Pictured: Working in A&E can be a crazy experience (Photographer: Megan Au)

You will have to deal with more responsibility in your 20s than most people will have to in their entire lives

Organ Donation From 1st December 2015

the way we choose to be organ donors in Wales will change.



Joseph Cotter

It isn’t right to limit the free speech of a faith in order to avoid offending others...the prayers and practices of religions are part of everyday life

Editors: Em Gates Charley Griffiths David Williams @GairRhyddCom

Lord’s Prayer banned from cinemas D igital Cinema Media (DCM), the Odeon-Cineworld owned advertising company that supplies Odeon, Cineworld and Vue, has banned a Christian advert for the new prayer website The move has received condemnation as “plain silly” by the Church of England and “ridiculous” by the PM, and has raised concerns about free speech and the type of multicultural society we want to live in. The minute-long advert, originally planned to be shown with the new Star Wars film, shows a wide selection of people from different social, cultural and denominational backgrounds reciting the Lord’s Prayer (the version used is a blend of versions used by various denominations) during a wide range of activities. The message is clear-“Prayer is for everyone.” Yet despite this inclusive message DCM has worry the advert may offend those of “differing faiths or no faith”, and as such have insisted the advert will not be shown. DCM’s unwillingness to associate with a religious-themed advert is unsurprising given past controversy. In 2009, for example, the Christian Party’s bus-ad that claimed “There definitely is a God. So join the Christian Party and enjoy your life” was the most controversial advert of its type that year, and the third most ever. Clearly,

DCM would want to distance itself from any chance of such a situation, and DCM’s policy against “political or religious advertisements” is thus unsurprising. Yet this advert seems to be totally unprovocative; the Advertising Standards Authority has not received a single complaint about the advert, the BBFC gave it a “U” rating, and it has been approved by the Cinema Advertising Association. It would seem DCM have nothing to worry about in showing this advert, yet despite practically universal acceptance they still refuse to allow the advert to be shown in their cinemas. DCM’s persistent refusal to show the advert has raised worries about how multiculturalism and tolerance should be handled in our society. The Church has received support from an unlikely ally in this dispute, devout atheist Dr. Richard Dawkins, who told the The Guardian that it isn’t right to limit the free speech of a faith in order to avoid offending others: “If anybody is ‘offended’ by something so trivial as prayer, they deserve to be offended”. After all, the Lord’s Prayer is said by billions of people across the globe and, just as with the prayers and practices of other religions, is part of everyday life. This perhaps negates the National Secular Society’s argument that it was wrong of the Church to try and “foist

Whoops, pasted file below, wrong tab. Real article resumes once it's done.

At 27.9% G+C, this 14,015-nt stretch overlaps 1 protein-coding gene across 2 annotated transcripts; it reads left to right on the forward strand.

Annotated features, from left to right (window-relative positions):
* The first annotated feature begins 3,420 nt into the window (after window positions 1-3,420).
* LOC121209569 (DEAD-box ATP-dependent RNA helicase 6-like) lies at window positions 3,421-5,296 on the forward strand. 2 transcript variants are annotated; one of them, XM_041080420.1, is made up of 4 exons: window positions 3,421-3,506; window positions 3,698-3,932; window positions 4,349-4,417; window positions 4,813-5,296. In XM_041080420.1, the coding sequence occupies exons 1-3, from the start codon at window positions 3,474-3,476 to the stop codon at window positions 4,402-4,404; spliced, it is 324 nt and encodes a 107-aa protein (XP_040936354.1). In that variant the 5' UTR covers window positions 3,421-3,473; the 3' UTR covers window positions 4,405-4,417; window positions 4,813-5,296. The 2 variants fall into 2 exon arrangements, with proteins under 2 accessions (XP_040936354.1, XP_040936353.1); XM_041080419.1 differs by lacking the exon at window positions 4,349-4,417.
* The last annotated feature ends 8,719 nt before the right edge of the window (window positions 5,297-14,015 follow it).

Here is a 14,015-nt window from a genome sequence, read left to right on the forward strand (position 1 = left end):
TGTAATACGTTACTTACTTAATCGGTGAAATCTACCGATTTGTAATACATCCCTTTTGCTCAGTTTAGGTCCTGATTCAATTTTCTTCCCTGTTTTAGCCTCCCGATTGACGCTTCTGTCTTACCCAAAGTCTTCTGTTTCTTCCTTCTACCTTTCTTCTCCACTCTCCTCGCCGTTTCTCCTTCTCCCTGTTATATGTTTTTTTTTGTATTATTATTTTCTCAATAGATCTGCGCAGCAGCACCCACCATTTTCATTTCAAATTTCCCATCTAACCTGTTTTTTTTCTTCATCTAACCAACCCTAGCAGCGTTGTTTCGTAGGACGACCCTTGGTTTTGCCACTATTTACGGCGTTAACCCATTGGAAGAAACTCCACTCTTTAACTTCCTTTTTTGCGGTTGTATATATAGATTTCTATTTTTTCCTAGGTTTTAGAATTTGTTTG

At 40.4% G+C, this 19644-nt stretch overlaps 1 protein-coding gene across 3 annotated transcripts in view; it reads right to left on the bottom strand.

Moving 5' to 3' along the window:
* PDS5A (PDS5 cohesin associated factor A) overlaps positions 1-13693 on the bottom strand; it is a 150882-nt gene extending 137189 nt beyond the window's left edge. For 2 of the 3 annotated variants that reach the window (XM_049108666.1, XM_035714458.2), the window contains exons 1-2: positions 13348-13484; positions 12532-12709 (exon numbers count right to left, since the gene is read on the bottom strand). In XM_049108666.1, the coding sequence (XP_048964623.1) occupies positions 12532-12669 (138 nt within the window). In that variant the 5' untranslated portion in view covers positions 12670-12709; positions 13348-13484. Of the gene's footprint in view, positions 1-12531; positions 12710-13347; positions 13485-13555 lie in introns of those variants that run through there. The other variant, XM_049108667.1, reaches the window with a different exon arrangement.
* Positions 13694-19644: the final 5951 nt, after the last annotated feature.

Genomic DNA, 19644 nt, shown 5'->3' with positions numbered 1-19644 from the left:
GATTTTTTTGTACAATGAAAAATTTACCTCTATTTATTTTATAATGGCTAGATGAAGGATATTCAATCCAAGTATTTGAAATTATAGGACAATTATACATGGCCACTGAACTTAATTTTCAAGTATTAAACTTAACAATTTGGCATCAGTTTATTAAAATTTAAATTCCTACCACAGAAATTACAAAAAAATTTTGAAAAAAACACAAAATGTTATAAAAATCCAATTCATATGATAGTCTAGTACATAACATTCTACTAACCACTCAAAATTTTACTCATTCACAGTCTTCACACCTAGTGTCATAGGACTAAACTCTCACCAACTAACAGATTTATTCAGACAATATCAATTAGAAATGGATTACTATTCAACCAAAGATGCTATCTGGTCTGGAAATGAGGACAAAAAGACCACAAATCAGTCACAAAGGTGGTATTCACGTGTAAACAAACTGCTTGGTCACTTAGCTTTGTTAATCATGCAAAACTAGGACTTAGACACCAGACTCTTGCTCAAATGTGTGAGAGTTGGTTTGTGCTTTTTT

its opinions upon a captive audience who have paid good money for a completely different experience.” Religion is part of our life, it cannot be escaped, even in the cinema. In fact, the advert in question was to be played alongside a film in which a Religion is key theme, though admittedly the Church of Jediism has not grown much since its founding in 2008. But more importantly, not only is religion inescapably part of our society, but it should be so. A tolerant, multicultural society is one in which we enjoy the differences between Christians, Buddhists, atheists etc, not hide them as DMC does with its blanket-ban. Finally, it seems odd that DCM would be so keen to avoid associating with religion or politics to avoid offence, yet will happily approve of, for example, Durex adverts, when the use of contraceptives is surely more controversial than the Lord’s Prayer. This may be an extreme example, but the point is that as Church of England priest Michael Sadgrove told The Independent, “All advertising is about personal values and attitudes.” The advert for the latest car perpetuates the values of consumerism and capitalism, the McDonald’s advert flies in the face of vegetarian and vegan values. It is impossible to avoid values in advertisement, so by stopping religious

and political advertisements as DCM do they are clearly choosing one set of values over another. Surely the only true way to be impartial, as DCM tries to be, is to allow all groups to advertise? DCM were right not show this ad in this specific instance, as it goes against company policy-they have certainly lived up to their claim of treating “all political and or religious beliefs equally” through a blanket ban. But why ban any religious advertisements, or political for that matter? As long as they are given an age-rating in line with the film and aren’t openly intolerant or offensive (the 2012 “Gay Cure” advert, for example, would obviously not be appropriate) what’s the harm? We live in a Liberal society which values tolerance and multiculturalism, but this doesn’t mean we should hide differences when we could be celebrating them. And as it’s impossible for adverts to be totally value free, religious values should have an equal chance to broadcast themselves. I for one would be happy to see at the cinema a Christian advert encouraging prayer, followed by one encouraging me to visit my local Mosque or eat Kosher. DCM may have been right not to make an exception of this particular ad. But they seriously need to reconsider their no-religion-or-politics policy and, I’d argue, scrap it.

Pictured: A screenshot of the banned advert, which depicts a diverse range of people quoting the Lord’s Prayer. (Source: JustPray via Youtube)